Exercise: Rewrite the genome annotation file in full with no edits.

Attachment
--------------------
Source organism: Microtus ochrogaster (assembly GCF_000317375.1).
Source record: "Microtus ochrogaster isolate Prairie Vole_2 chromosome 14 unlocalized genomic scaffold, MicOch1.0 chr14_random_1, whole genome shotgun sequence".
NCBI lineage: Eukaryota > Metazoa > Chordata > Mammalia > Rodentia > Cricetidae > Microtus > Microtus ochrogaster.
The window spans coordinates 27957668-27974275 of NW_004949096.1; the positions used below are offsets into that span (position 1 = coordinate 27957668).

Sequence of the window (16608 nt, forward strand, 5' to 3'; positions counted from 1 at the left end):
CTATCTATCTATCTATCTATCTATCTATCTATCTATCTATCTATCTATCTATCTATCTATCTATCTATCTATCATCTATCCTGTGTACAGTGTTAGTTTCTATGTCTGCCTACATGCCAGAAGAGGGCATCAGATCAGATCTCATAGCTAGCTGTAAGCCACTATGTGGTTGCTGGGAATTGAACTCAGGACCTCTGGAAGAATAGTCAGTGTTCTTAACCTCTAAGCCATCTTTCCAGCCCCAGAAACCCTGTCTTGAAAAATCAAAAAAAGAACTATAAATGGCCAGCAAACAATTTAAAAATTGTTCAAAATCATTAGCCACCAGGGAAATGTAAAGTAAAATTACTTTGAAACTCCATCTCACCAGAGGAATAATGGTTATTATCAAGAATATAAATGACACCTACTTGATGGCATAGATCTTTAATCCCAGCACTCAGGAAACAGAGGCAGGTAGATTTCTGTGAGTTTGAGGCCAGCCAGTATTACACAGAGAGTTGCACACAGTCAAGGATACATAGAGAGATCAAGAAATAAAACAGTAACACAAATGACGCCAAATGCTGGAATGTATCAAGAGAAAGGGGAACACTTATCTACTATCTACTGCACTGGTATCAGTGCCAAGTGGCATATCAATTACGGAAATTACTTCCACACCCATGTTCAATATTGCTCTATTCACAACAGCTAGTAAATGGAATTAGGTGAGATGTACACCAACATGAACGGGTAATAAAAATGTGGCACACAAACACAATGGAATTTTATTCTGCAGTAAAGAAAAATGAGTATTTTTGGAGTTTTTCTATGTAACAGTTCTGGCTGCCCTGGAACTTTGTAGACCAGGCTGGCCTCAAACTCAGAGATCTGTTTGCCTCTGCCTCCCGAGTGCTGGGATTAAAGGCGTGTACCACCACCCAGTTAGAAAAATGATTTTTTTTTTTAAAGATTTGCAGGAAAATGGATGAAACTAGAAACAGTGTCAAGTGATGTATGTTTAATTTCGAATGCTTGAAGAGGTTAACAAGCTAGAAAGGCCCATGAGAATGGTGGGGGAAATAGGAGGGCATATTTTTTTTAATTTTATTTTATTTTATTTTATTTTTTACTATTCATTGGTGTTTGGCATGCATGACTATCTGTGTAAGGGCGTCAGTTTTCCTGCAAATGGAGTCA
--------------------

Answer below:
Source organism: Microtus ochrogaster (assembly GCF_000317375.1).
Source record: "Microtus ochrogaster isolate Prairie Vole_2 chromosome 14 unlocalized genomic scaffold, MicOch1.0 chr14_random_1, whole genome shotgun sequence".
NCBI lineage: Eukaryota > Metazoa > Chordata > Mammalia > Rodentia > Cricetidae > Microtus > Microtus ochrogaster.
The window spans coordinates 27957668-27974275 of NW_004949096.1; the positions used below are offsets into that span (position 1 = coordinate 27957668).

Sequence of the window (16608 nt, forward strand, 5' to 3'; positions counted from 1 at the left end):
CTATCTATCTATCTATCTATCTATCTATCTATCTATCTATCTATCTATCTATCTATCTATCTATCTATCTATCATCTATCCTGTGTACAGTGTTAGTTTCTATGTCTGCCTACATGCCAGAAGAGGGCATCAGATCAGATCTCATAGCTAGCTGTAAGCCACTATGTGGTTGCTGGGAATTGAACTCAGGACCTCTGGAAGAATAGTCAGTGTTCTTAACCTCTAAGCCATCTTTCCAGCCCCAGAAACCCTGTCTTGAAAAATCAAAAAAAGAACTATAAATGGCCAGCAAACAATTTAAAAATTGTTCAAAATCATTAGCCACCAGGGAAATGTAAAGTAAAATTACTTTGAAACTCCATCTCACCAGAGGAATAATGGTTATTATCAAGAATATAAATGACACCTACTTGATGGCATAGATCTTTAATCCCAGCACTCAGGAAACAGAGGCAGGTAGATTTCTGTGAGTTTGAGGCCAGCCAGTATTACACAGAGAGTTGCACACAGTCAAGGATACATAGAGAGATCAAGAAATAAAACAGTAACACAAATGACGCCAAATGCTGGAATGTATCAAGAGAAAGGGGAACACTTATCTACTATCTACTGCACTGGTATCAGTGCCAAGTGGCATATCAATTACGGAAATTACTTCCACACCCATGTTCAATATTGCTCTATTCACAACAGCTAGTAAATGGAATTAGGTGAGATGTACACCAACATGAACGGGTAATAAAAATGTGGCACACAAACACAATGGAATTTTATTCTGCAGTAAAGAAAAATGAGTATTTTTGGAGTTTTTCTATGTAACAGTTCTGGCTGCCCTGGAACTTTGTAGACCAGGCTGGCCTCAAACTCAGAGATCTGTTTGCCTCTGCCTCCCGAGTGCTGGGATTAAAGGCGTGTACCACCACCCAGTTAGAAAAATGATTTTTTTTTTTAAAGATTTGCAGGAAAATGGATGAAACTAGAAACAGTGTCAAGTGATGTATGTTTAATTTCGAATGCTTGAAGAGGTTAACAAGCTAGAAAGGCCCATGAGAATGGTGGGGGAAATAGGAGGGCATATTTTTTTTAATTTTATTTTATTTTATTTTATTTTTTACTATTCATTGGTGTTTGGCATGCATGACTATCTGTGTAAGGGCGTCAGTTTTCCTGCAAATGGAGTCA